Bulawayo provincial police spokesperson Inspector Abednico Ncube said the house parties were a danger to the society.
“The 6-6 curfew remains in place till announced otherwise by the President, and as the police, we discourage the holding of house parties as they are not only illegal but a danger in so far as fighting Covid19 is concerned,” Ncube said.
Bulawayo Mayor Solomon Mguni said the latest trend of house parties was a sad development in the fight against the pandemic.
“This is a cause of concern to us as authorities. If the videos that we watched are a true reflection of what’s happening at these house parties, then we are not going anywhere as a city. Its very sad.
“It’s sad to see indiscipline amongst the productive age group of this city. Covid-19 is real and we have to stay away from these parties,” Mguni said.
He further noted that as authorities it was worrying to see people still taking a lackadaisical approach to the pandemic “as if we are out of the woods.”
“If we are not disciplined, we will lose this war against Covid-19. This is not the time to resurrect shebeens. We are all aware of the social ills that were associated with this practice. We are at crossroads now and we may lose the entire generation to this pandemic.”
The mayor added that it was time people in the city take away some of their freedoms to save lives.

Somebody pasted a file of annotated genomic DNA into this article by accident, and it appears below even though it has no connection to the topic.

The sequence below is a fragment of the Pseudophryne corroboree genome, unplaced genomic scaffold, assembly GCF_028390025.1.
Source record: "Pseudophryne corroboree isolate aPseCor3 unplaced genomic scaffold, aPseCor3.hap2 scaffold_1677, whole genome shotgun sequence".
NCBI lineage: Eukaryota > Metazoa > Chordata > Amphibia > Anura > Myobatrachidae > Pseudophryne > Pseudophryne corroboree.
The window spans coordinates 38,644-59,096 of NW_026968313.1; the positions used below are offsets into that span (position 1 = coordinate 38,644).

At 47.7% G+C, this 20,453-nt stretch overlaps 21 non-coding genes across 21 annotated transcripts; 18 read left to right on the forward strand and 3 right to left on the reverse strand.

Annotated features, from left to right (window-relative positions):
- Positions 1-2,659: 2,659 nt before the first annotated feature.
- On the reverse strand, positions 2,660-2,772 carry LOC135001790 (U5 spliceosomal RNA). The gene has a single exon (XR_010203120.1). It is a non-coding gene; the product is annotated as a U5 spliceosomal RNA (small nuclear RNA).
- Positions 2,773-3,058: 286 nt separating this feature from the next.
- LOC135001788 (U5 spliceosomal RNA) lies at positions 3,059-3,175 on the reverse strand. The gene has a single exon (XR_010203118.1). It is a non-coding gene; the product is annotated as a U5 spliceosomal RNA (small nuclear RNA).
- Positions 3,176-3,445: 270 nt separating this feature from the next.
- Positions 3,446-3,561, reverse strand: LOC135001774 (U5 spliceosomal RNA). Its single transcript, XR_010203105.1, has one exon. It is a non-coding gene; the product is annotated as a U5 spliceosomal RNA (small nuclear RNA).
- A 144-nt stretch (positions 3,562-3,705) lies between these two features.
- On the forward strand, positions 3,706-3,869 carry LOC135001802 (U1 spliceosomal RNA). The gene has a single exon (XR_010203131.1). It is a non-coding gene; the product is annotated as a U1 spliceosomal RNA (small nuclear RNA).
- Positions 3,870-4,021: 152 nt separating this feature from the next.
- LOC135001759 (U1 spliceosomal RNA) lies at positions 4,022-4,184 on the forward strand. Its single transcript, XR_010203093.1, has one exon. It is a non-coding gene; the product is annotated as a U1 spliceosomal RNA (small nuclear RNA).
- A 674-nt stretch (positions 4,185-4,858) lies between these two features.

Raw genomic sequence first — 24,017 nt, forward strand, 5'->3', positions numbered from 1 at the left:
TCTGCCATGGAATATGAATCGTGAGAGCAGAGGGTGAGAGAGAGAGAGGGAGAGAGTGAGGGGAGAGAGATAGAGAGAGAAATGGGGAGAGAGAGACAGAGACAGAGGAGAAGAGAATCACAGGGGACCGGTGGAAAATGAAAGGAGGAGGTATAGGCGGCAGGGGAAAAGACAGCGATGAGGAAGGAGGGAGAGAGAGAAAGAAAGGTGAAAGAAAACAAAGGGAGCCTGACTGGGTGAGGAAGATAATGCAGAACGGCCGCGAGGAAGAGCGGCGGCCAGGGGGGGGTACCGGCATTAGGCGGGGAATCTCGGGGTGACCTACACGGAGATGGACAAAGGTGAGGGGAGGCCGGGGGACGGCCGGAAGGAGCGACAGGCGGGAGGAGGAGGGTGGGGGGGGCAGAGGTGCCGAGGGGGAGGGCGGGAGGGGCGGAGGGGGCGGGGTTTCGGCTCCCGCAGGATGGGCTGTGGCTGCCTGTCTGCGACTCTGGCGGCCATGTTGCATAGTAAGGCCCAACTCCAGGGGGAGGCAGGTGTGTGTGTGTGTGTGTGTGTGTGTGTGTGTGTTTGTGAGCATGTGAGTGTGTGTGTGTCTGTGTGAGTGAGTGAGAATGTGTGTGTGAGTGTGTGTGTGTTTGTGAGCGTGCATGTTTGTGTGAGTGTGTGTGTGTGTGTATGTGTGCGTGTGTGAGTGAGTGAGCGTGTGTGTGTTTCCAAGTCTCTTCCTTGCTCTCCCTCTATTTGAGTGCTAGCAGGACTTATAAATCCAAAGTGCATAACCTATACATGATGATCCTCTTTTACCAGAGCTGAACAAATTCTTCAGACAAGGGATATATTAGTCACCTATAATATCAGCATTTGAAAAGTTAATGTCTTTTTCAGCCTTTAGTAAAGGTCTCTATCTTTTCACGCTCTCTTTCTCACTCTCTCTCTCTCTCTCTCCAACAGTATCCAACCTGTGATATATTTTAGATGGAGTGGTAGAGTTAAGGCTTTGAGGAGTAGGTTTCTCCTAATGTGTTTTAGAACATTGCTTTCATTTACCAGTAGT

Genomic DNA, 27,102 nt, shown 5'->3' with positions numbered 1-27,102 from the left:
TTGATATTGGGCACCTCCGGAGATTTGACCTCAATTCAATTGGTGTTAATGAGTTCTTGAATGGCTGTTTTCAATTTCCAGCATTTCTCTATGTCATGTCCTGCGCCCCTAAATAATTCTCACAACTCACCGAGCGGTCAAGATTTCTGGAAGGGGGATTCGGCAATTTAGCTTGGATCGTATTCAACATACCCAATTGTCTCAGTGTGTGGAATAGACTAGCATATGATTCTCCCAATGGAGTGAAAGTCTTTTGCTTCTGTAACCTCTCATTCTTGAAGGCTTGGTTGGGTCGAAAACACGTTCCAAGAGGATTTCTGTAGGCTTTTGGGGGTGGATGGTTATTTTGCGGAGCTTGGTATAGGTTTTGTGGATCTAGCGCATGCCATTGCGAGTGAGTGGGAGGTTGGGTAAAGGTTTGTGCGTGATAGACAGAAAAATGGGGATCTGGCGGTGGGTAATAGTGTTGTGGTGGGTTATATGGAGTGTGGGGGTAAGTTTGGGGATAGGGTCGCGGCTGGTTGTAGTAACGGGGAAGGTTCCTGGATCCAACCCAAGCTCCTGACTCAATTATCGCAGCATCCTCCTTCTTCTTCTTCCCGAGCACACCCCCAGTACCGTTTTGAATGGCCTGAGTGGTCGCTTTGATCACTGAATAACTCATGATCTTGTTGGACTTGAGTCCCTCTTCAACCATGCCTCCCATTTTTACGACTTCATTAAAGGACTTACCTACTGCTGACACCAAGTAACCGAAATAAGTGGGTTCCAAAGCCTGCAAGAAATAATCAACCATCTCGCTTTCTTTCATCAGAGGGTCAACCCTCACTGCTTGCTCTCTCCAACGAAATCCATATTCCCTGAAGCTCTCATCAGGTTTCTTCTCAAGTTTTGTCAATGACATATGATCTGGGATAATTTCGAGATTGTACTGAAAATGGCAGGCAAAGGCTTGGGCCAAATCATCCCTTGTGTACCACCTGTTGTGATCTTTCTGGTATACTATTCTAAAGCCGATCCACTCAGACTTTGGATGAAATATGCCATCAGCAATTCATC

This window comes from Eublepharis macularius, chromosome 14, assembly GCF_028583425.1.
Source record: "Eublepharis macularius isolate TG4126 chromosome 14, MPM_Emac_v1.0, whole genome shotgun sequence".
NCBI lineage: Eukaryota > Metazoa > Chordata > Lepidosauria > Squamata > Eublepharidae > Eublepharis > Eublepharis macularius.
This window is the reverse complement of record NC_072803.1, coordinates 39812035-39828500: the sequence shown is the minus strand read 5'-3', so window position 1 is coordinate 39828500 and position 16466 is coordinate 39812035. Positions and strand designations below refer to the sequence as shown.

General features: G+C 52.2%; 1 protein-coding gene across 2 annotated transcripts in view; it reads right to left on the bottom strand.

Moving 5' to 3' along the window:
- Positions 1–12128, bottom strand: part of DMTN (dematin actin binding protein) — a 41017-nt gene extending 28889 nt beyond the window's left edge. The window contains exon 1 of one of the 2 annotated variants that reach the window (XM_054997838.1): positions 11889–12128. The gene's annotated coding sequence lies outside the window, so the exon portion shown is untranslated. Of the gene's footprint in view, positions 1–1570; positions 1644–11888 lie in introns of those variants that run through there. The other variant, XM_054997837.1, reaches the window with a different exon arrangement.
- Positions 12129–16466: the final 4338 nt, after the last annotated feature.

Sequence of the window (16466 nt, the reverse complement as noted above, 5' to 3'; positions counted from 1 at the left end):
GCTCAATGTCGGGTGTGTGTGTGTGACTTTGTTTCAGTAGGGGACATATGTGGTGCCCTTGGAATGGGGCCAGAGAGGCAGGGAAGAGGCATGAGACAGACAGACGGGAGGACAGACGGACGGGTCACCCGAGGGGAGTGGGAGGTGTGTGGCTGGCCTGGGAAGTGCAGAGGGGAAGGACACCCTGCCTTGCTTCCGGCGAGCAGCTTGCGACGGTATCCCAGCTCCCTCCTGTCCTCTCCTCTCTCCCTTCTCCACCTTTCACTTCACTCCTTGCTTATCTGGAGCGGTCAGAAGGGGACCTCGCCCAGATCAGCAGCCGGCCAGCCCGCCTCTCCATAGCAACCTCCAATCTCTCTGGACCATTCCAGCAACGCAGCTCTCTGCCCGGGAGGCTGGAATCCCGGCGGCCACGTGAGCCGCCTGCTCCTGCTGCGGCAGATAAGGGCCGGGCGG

“The choices we make today will determine the future of this city and its people. The only choice that we have now is to be disciplined, or else we die. It’s sad to see elderly people not wearing masks, not practising physical and social distancing,” he said.
Bulawayo City Council (BCC) Health Director Dr Edwin Sibanda said house parties were a sign of great irresponsibility.
“It would be irresponsible for anyone to hold a social gathering of that nature when they are aware that the risk of Covid-19 increases exponentially when people gather in numbers in confined spaces,” he said.
National AIDS Council (NAC) Bulawayo Provincial Manager, Sinatra Nyathi said her organisation has received numerous reports of house parties and revival of shebeens in the city.
“These are risky places for risky sexual behaviours and alcohol and substance abuse hence we are working with volunteers on the ground to identify these places and putting in place strategies to reach them with information and condoms, this is work in progress we have not yet experienced a breakthrough,” Nyathi said.
She said NAC was, however, employing several strategies to reach out to its targeted audience.
“We are using mentors in the peer-led programs where mentors have been trained to reach out their peers (10-24 years) with sexual reproductive health programs and referring them for different services at health facilities with referral slips, this program is called the sister to sister and the brother to brother programme,” she said.
Nyathi further noted that NAC has a 30-minute weekly programme with Skyz Metro FM every Wednesday from 730 to 8pm where they disseminate information to clients and the public in general.